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Title: Late Holocene vegetation change, climate deterioration and human response in the Strath of Kildonan, Sutherland, Scotland : an investigation into the theory of settlement discontinuity during the later Bronze Age
Author: Gillie, Darcey Francis
Awarding Body: University of Edinburgh
Current Institution: University of Edinburgh
Date of Award: 2003
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Using complementary methods of palaeoecological reconstruction (pollen, microscopic charcoal, organic content, peat humification and tephrochronology) integrated with a critical and contrastive re-evaluation of archaeological data, this PhD project is the first to test the hypothesis that marginal, upland settlements were abandoned because of 'catastrophic' climatic or environmental changes during the Later Bronze Age (ca. 1200 BC). The Strath of Kildonan possesses a remarkably rich and well preserved record of multi-period settlement and land-use situated in an area, currently and historically, perceived as culturally, economically and environmentally 'marginal'. Previous archaeological work has been used to support the abandonment hypothesis, making it an ideal location for reconstructing associated palaeoclimatic and vegetation changes from 'off-site' environmental contexts. There are no extant palaeoclimatic reconstructions and existing pollen work is of low spatial/temporal resolution. Three deep peat sites were selected for their relationship to archaeological sites which reflect a gradient of increasing ecological 'marginality', thus sensitivity to climate change. Palaeohydrological reconstructions reveal a highly variable Late Holocene climate with regional shifts recorded ca. 4,360-4,090 cal BP (ca. 2410-2140 cal BC); ca. 3,160-2,870 cal BP (ca. 1210-920 cal BC); 2,160-1,940 cal BP (ca. 210 cal BC-cal AD 10); ca. 1,520- 1,350 cal BP (ca. cal AD 430-600). Pollen- and peat-stratigraphic data reflect the continuity of settlement, through the record of land-use, during and after the inferred Late Bronze Age climate deterioration ca. 3,160-2,870 cal BP (ca. 1210-920 cal BC) at the two most marginal sites, Loch Ascaig and Kinbrace Hill. The only significant evidence for abandonment occurs at Loch Ascaig substantially before the palaeohydrological shift ca. 1,520-1,320 cal BP and persists for ca. 200 years. The results of the palaeoenvironmental programme and re-appraisal of the archaeological record in the Strath of Kildonan, northern Scotland, have led to a rejection of a Later Bronze Age 'catastrophe' as a stimulus of land-use change and settlement abandonment. There is no evidence that climatic change or Icelandic volcanic eruptions were detrimental to 'marginal' agricultural settlements in the Strath of Kildonan during the past 4,000 years. The results both challenge environmentally deterministic interpretations and also highlight some of the ways which culture and cultural adjustments provide strategies for coping with times of uncertainty and scarcity. This research has highlighted the importance of examining how settlements and landscapes were inhabited and transformed by the dynamic interaction of human activity, climatic variability and internal environmental processes, not merely identifying the 'if and 'when' of abandonment.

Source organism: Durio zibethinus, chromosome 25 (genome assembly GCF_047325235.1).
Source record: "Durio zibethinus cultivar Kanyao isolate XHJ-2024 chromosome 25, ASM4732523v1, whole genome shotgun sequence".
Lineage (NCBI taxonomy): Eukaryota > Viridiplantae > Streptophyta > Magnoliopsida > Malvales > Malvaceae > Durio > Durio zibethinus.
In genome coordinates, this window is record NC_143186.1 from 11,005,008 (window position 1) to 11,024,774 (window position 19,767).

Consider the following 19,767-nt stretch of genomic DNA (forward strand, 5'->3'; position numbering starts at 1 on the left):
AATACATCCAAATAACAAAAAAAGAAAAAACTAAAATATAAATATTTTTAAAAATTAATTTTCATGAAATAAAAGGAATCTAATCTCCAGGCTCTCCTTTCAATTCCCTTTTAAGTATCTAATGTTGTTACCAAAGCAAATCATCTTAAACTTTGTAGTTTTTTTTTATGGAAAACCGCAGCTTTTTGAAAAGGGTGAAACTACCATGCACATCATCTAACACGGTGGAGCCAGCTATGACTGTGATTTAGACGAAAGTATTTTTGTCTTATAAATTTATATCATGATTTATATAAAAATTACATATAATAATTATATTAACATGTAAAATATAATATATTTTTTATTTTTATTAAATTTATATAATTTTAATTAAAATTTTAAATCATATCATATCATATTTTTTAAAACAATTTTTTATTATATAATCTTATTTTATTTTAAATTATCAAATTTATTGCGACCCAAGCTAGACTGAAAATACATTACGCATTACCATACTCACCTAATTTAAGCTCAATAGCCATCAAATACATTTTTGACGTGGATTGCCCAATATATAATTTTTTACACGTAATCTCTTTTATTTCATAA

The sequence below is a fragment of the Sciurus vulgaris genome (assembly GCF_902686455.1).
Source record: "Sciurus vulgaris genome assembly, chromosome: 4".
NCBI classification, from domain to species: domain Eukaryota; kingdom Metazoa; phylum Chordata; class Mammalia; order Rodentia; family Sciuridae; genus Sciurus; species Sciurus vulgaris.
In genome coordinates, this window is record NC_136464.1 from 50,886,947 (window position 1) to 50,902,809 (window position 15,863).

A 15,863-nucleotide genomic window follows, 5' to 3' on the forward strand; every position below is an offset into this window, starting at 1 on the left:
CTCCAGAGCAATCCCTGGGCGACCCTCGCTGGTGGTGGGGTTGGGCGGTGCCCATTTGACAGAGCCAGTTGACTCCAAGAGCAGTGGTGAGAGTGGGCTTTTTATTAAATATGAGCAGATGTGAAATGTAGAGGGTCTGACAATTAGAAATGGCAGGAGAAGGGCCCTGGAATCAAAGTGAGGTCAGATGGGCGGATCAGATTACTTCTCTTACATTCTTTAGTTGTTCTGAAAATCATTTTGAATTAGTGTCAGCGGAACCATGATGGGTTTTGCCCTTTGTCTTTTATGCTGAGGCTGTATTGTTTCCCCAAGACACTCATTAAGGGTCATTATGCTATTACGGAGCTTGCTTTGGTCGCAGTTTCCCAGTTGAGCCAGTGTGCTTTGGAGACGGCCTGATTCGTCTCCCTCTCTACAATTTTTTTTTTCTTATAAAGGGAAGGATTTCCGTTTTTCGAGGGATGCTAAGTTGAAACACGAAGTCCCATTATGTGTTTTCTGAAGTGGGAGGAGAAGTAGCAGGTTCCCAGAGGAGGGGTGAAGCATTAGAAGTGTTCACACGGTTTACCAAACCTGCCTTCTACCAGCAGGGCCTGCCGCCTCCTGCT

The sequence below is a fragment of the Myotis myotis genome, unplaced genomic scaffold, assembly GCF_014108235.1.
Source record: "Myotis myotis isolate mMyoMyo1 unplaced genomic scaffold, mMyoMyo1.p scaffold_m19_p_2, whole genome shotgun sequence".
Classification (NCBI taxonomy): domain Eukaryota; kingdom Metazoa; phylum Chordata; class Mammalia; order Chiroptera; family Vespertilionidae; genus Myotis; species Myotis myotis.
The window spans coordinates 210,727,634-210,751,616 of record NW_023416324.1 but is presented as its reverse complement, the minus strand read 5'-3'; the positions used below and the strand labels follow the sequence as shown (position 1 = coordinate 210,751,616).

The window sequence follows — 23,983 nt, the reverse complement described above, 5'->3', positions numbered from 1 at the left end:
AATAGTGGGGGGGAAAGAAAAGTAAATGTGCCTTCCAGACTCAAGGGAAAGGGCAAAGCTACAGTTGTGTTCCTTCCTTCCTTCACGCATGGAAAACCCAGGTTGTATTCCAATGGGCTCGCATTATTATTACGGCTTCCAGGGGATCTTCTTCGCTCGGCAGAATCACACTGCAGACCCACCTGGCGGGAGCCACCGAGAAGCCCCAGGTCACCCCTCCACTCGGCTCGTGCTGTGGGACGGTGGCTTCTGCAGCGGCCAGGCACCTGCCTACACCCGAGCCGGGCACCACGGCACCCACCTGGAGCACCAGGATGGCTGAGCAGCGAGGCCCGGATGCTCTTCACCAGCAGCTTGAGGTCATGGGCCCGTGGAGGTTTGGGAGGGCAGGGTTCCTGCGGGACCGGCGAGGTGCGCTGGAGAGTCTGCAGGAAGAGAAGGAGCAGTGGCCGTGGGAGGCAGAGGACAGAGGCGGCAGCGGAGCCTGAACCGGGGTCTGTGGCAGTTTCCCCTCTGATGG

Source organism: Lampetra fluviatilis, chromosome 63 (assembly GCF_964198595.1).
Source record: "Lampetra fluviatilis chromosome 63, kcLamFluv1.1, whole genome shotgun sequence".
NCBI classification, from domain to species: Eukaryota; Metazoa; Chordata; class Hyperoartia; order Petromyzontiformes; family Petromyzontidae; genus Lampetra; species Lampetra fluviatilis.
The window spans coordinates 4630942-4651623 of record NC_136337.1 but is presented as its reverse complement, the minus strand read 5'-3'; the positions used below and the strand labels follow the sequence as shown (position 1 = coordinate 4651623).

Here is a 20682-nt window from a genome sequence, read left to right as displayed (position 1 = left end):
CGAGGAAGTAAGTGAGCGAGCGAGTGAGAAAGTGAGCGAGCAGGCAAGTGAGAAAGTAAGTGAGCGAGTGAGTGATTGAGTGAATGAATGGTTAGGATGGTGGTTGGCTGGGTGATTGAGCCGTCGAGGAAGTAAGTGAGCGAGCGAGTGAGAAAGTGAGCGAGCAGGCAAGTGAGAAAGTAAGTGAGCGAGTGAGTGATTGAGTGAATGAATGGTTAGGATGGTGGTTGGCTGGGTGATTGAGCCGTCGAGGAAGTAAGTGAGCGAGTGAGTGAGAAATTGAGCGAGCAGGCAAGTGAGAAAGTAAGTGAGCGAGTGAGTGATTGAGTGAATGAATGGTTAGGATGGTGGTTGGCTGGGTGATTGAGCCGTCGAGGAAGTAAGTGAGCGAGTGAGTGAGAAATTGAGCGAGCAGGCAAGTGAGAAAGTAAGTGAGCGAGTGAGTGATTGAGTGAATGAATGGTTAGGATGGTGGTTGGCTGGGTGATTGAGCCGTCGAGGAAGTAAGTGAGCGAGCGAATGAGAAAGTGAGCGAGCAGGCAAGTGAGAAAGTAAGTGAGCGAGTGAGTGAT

Supervisor: Not available Sponsor: Not available
Qualification Name: Thesis (Ph.D.) Qualification Level: Doctoral
EThOS ID:  DOI: Not available